About 20 years later the legend of the fireball led to the search and discovery of what has become known as the 'Tunguska Event'.
      http://en.wikipedia.org/wiki/Tunguska_event [wikipedia.org]

      As seen in Carl Sagan's Cosmos, episode 4, Hea

  • by Angostura (703910) on Thursday January 07, 2010 @04:53AM (#30680396)

    .... as far as I'm concerned is...

    Despite the link to the dreaming story, weathering and the absence of meteorite fragments suggest that the crater is millions of years old and humans could not possibly have witnessed the event, Hamacher said.

    .

    His suggestion is that Aborigines may have learned to recognise craters from more recent impacts and then deduced the origin of the Palm Valley and Gosse's Bluff craters. Now, I don't know about you, but that feels extraordinarily unlikely to me, given the frequency of large meteorite strikes. But that might just be because I don't have the aboriginal sensibilities for land features.

    • by Arker (91948) on Thursday January 07, 2010 @05:02AM (#30680434) Homepage

      Much of "dreamtime" and similar bodies of lore elsewhere, but the australian dreamtime is the canonical example by most accounts, is "cultural geography." The stories were adaptive strategies for human groups which travelled great distances and relied on their knowledge of local features for survival. If a person can predict features of geography in an area he has never been before because he remembers stories which encoded those features, this is a huge advantage. So that accurate information can be decoded from them should hardly be surprising.

      Nor would it be very surprising that they correctly deduced that craters are caused by meteor impact. The frequency of *large* meteorite collisions may be quite low, but the frequency of medium and small impacts is orders of magnitude greater, and they also leave craters. Simply dropping a rock into a still body of water forms a crater as well, even though it erodes away in the blink of an eye many people have sat dropping rocks into a pond and observing what happens as well.

    • by dargaud (518470) <[ten.duagradg] [ta] [2todhsals]> on Thursday January 07, 2010 @05:19AM (#30680510) Homepage

      His suggestion is that Aborigines may have learned to recognise craters from more recent impacts and then deduced the origin of the Palm Valley

      I would like to point to a similar story. In France the town of Rochechouart [france-for-visitors.com] sits on a meteor crater. The name of the town, dating back centuries, literally means 'Fallen rock'. But the crater is 200e6 years old and is hardly recognizable from the ground (it's 21km in diameter, yes, it was a big hit). So who and how did they name the city ?

      • by MichaelSmith (789609) on Thursday January 07, 2010 @05:32AM (#30680550) Homepage Journal

        His suggestion is that Aborigines may have learned to recognise craters from more recent impacts and then deduced the origin of the Palm Valley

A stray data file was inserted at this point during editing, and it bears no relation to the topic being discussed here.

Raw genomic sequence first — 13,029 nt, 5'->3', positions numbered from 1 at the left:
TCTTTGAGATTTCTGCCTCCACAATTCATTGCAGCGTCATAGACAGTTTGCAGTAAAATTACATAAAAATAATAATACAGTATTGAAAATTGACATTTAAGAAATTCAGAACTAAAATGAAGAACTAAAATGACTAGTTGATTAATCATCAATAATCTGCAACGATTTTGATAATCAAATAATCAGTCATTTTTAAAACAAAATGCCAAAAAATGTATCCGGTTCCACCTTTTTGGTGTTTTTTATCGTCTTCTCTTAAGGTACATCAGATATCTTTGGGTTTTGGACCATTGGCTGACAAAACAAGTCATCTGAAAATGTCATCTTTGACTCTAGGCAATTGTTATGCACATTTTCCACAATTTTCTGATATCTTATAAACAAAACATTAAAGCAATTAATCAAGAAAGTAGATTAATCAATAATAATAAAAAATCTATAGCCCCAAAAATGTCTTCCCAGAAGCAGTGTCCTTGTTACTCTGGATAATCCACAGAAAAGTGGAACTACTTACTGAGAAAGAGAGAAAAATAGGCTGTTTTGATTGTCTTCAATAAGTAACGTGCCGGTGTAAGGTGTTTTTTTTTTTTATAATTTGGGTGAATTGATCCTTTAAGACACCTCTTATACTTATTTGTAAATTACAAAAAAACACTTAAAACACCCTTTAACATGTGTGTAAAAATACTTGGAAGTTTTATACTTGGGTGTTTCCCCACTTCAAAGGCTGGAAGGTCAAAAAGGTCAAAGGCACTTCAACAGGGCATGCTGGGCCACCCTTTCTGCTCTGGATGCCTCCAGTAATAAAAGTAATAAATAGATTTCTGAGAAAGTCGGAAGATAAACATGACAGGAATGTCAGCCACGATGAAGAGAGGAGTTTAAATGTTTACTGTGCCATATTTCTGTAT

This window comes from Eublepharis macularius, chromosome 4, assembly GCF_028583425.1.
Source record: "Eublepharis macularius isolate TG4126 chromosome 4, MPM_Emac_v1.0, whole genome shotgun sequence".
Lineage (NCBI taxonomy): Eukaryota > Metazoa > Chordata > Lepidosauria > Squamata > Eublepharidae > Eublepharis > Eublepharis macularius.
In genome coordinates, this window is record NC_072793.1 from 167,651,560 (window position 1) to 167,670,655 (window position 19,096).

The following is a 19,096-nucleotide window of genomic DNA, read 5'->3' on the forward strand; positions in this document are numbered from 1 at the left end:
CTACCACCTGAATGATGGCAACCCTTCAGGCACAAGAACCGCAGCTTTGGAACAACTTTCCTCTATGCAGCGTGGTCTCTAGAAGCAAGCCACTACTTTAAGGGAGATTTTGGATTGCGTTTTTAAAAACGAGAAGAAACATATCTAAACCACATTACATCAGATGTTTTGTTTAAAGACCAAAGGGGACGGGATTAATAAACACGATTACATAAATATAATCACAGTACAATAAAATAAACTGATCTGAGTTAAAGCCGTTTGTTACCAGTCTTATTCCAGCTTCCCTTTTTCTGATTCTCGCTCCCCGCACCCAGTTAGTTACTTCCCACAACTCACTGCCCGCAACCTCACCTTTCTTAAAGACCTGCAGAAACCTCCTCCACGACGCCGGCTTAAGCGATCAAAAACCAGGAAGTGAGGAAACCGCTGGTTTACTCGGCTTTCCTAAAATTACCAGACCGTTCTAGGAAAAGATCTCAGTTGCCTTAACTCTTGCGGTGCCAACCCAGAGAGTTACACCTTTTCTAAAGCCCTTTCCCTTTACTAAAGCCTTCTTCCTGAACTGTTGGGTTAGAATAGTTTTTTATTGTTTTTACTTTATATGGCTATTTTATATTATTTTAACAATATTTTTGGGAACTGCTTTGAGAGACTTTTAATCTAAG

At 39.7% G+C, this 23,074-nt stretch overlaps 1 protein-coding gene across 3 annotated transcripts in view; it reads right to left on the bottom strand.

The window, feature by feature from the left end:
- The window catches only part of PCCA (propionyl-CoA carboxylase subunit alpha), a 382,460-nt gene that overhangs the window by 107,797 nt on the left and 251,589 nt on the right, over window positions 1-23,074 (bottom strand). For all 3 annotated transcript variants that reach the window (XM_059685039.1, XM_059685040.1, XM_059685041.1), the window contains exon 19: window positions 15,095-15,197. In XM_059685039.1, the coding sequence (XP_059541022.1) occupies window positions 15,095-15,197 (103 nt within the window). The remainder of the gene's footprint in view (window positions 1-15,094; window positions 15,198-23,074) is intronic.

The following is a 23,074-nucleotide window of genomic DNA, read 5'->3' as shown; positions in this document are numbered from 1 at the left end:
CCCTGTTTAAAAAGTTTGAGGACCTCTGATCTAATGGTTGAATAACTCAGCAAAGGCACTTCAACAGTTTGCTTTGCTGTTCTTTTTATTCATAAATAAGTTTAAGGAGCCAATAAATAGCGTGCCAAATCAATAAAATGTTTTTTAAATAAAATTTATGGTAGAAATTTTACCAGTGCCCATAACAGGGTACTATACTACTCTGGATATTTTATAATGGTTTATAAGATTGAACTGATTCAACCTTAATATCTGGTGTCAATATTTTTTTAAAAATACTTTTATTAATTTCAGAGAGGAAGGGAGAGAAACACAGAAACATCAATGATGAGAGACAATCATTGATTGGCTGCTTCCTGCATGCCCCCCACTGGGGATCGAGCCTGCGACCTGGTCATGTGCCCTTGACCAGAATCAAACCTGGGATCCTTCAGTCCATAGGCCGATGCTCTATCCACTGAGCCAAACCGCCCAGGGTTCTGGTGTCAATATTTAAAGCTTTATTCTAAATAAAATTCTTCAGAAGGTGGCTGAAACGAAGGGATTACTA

I would like to point to a similar story. In France the town of Rochechouart [france-for-visitors.com] sits on a meteor crater. The name of the town, dating back centuries, literally means 'Fallen rock'. But the crater is 200e6 years old and is hardly recognizable from the ground (it's 21km in diameter, yes, it was a big hit). So who and how did they name the city ?

        Many people in history and pre-history mined meteorites for iron. They learnt to associate meteorites with impact events and so associated iron mines with impacts.

      • by Anonymous Coward on Thursday January 07, 2010 @05:47AM (#30680616)

        Although the "roche" part of the town's name does indeed mean rock, the other part, Chouart, does not mean fallen. It comes from the name Cavardus, the original owner of the fortification built on a rocky pillar there. Check out the official town history through a translation machine of your choice: http://www.ville-rochechouart.fr/Tourisme/Histoire/index.php [ville-rochechouart.fr]

      • I would like to point to a similar story. In France the town of Rochechouart [france-for-visitors.com] sits on a meteor crater. The name of the town, dating back centuries, literally means 'Fallen rock'.

        Actually it doesn't. There is no plausible etymology from choir ("to fall", from latin cadere) to "chouart". Rather, the term "Rochechouart" comes from "Cavardus' rock" [wikipedia.org], referring to the man who built a fort in the area.

    • by bcmm (768152)

      that feels extraordinarily unlikely to me, given the frequency of large meteorite strikes

      Perhaps not if you consider the extraordinary age of some Australian aborigine cultures.

      • by drinkypoo (153816)

        Perhaps not if you consider the extraordinary age of some Australian aborigine cultures.

        They know because they were the citizens of the now-lost city of Atlantis, just off the coast of Australia, destroyed by meteor impact.
        I kid, I kid, but it sounds like a decent short story...

    • by sznupi (719324)

      Goa'uld

    • by hey! (33014)